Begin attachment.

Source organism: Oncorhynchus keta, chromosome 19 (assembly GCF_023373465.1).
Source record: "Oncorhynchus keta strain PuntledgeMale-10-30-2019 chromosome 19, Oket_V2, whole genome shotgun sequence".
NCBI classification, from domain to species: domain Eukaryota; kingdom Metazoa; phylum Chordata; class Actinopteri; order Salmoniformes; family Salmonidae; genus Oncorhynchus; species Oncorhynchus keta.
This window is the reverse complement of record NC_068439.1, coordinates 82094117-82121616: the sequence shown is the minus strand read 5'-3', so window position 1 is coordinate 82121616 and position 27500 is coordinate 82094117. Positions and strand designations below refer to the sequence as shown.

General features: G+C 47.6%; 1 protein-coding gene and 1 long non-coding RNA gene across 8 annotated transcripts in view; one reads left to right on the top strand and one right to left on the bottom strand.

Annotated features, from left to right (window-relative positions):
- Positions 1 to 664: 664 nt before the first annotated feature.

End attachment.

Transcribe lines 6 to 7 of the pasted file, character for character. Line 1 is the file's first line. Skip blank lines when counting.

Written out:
Annotated features, from left to right (window-relative positions):
- Positions 1 to 664: 664 nt before the first annotated feature.